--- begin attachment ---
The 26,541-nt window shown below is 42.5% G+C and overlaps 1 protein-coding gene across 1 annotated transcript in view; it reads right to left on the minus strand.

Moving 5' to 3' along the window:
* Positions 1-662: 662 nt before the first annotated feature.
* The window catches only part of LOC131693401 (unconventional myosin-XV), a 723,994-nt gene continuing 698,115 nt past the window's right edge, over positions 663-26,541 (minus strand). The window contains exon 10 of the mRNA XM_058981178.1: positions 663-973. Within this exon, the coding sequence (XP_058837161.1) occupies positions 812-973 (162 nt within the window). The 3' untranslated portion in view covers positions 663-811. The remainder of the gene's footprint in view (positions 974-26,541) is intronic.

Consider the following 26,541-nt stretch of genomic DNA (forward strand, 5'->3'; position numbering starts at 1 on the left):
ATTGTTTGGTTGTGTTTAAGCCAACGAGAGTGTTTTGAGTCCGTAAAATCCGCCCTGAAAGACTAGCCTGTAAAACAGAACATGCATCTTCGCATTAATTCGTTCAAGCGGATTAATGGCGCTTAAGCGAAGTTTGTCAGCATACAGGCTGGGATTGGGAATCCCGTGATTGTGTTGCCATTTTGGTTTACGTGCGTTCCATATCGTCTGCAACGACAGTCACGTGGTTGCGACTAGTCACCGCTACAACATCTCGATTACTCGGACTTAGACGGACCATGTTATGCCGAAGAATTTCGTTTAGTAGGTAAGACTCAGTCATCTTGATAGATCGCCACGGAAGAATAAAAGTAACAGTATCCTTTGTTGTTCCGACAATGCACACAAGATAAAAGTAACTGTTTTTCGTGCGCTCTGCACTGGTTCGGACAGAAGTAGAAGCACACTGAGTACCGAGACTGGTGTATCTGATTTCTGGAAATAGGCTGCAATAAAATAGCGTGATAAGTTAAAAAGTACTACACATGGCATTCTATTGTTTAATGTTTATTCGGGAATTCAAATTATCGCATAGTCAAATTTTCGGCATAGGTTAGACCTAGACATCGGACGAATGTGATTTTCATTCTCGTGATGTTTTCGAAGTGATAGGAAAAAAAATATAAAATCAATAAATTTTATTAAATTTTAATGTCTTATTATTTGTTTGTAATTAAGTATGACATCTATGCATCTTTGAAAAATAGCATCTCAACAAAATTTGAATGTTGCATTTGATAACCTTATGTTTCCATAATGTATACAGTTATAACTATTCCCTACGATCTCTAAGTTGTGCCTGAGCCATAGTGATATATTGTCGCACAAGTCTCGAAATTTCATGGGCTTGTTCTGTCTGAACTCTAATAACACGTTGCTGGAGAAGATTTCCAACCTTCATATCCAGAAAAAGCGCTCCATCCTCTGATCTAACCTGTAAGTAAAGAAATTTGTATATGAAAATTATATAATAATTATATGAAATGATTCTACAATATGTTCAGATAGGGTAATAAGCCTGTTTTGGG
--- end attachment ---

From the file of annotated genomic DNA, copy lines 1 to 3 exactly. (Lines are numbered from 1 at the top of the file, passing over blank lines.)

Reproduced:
The 26,541-nt window shown below is 42.5% G+C and overlaps 1 protein-coding gene across 1 annotated transcript in view; it reads right to left on the minus strand.

Moving 5' to 3' along the window:
* Positions 1-662: 662 nt before the first annotated feature.